Here are 2 examples of how you can simulate a model multiple times using different parameters values in Dymola, also referred to as batch running, and often used to run sensitivity sweeps.
For the purpose of these examples a simple test model, Test1.mo, will be used. The Modelica text for Test1 is shown below; parameter a is multiplied by the sum of a large array of 1’s to derive x, and y is the integral of x.
model Test1 "Test model"
parameter Real a=1;
parameter Real table[:, :]=ones(300, 100);
x = a*sum(table);
x = der(y);
The objective is to simulate Test1.mo 10 times with different values of parameter a, from 1 to 10 in steps of 1.
Method 1: Using the simulateExtendedModel function
Create the Dymola script below in the same directory location as the model to be run.
for i in 1:10 loop
The arguments used in the simulateExtendedModel function are (see the Dymola User Manual Volume 1 section 5.5.16):
- “Test1” is the name of the model,
- initialNames string is the parameters to be changed,
- initialValues sets the value of the parameter to be varied,
- finalNames string specifies the variable outputs,
- resultFile specifies the naming of the results files, here the name includes the iteration loop number.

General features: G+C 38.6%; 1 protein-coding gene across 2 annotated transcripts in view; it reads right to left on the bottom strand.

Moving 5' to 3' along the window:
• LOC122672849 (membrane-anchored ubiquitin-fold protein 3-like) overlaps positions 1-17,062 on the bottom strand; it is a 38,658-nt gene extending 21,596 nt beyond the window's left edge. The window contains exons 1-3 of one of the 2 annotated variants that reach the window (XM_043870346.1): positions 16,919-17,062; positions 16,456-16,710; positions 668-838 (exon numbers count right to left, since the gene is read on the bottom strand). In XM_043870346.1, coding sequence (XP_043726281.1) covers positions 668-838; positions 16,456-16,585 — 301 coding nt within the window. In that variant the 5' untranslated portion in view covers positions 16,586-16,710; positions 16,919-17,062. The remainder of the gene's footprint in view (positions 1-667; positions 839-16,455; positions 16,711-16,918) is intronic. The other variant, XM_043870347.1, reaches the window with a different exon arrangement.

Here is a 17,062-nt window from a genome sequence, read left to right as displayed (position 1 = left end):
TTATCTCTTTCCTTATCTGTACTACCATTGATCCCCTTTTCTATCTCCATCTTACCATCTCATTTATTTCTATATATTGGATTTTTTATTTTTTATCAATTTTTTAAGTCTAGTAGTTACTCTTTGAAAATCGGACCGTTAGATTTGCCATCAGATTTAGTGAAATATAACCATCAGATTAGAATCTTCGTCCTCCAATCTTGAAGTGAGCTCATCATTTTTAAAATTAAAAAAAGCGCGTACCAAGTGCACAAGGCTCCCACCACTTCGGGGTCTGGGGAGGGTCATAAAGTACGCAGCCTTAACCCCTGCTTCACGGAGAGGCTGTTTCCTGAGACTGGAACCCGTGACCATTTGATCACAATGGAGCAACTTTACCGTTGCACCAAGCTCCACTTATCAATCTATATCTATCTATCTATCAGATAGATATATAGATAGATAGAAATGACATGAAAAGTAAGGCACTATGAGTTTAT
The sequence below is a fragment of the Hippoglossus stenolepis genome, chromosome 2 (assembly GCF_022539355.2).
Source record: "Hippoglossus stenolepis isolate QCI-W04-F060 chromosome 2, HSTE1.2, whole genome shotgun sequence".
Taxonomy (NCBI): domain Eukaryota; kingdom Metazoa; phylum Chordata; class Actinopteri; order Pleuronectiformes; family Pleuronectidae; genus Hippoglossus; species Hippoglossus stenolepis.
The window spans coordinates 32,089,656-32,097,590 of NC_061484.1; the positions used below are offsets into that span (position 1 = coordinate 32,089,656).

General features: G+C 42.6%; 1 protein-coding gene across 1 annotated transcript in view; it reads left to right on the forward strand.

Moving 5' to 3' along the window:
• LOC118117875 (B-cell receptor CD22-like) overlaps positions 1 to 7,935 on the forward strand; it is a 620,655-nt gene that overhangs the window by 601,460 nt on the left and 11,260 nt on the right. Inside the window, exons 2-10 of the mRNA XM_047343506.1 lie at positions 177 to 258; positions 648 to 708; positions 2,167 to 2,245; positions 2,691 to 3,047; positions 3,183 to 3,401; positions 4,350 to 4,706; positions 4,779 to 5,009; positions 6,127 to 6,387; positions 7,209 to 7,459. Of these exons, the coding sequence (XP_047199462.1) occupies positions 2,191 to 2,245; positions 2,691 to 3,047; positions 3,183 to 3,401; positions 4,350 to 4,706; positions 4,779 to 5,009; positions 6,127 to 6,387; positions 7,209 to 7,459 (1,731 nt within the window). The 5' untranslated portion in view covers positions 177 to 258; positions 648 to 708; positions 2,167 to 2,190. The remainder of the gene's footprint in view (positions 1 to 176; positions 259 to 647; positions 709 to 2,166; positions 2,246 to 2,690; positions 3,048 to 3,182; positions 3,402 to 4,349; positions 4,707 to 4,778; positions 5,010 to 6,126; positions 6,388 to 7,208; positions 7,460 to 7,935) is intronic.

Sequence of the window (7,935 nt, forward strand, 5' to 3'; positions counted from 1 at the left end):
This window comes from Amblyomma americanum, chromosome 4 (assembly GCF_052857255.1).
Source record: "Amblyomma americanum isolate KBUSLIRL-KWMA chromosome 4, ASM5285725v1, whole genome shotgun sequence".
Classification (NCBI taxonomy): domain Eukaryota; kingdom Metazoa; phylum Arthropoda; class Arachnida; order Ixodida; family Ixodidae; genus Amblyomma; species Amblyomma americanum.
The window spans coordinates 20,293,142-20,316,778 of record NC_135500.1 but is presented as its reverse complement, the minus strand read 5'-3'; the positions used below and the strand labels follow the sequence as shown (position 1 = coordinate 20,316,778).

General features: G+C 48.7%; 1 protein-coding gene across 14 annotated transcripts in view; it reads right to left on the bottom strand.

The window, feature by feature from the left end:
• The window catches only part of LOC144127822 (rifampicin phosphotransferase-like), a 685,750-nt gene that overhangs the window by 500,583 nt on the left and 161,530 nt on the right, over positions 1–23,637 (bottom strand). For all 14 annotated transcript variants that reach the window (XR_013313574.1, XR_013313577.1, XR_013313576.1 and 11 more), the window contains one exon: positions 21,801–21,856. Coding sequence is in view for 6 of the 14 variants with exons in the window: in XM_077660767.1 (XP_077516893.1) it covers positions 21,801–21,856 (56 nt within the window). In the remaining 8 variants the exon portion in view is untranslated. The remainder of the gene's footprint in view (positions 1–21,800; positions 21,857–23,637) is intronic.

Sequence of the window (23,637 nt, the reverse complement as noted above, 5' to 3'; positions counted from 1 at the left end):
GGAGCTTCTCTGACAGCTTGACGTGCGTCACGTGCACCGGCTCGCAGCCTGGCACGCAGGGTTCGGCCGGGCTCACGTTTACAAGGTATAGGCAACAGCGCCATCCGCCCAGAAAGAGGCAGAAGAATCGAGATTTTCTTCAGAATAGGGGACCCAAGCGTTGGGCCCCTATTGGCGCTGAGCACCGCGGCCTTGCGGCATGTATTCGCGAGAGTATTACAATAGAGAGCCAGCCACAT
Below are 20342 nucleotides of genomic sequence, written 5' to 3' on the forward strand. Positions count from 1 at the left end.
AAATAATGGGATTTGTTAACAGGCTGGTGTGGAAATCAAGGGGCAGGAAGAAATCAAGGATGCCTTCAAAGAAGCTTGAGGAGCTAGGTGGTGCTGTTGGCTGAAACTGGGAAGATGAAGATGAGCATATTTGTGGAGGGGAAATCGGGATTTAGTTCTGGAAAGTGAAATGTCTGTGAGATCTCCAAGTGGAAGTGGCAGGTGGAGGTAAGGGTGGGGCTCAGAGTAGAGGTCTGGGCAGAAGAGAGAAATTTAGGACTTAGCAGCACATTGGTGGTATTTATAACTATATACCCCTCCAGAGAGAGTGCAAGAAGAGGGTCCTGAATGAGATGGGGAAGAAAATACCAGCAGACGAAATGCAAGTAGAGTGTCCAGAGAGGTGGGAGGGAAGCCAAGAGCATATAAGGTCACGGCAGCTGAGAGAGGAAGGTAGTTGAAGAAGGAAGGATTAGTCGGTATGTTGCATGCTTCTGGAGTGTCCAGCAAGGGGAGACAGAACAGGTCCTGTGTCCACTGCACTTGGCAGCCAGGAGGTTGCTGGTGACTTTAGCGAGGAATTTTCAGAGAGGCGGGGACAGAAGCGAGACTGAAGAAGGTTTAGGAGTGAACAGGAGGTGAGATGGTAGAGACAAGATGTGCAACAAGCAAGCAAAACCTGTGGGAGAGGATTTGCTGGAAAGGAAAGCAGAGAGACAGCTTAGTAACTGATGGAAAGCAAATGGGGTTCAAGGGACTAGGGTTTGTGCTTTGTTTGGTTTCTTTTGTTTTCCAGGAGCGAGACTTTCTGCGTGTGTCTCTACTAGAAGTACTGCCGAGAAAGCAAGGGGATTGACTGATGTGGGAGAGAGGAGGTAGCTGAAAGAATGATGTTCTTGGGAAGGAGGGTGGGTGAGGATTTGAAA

When executed this script opens the Test1 model, incrementally simulates the model 10 times, using values of parameter a from 1-10. 10 corresponding results files are produced. This method of simulating the same model multiple times with different parameter values will re-translate the model for each iteration of the loop. For a simple model, like this example, re-translation is insignificant to the total simulation time. However for a complex model re-translation could produce a significant time penalty.
Method 2: Using the translateModel and simulate functions
A method of simulating a model numerous times without re-translating the model, would be to use the translateModel and simulate functions. Create the following Dymola script.
for i in 1:10 loop
system("copy dsres.mat results"+String(i) +".mat");
Note the system function is used to run the Windows command line function copy, to rename copies of the results file, dres.mat, for each iteration loop. By copying and renaming the file results1.mat, results2.mat, etc., overwriting of the results is prevented.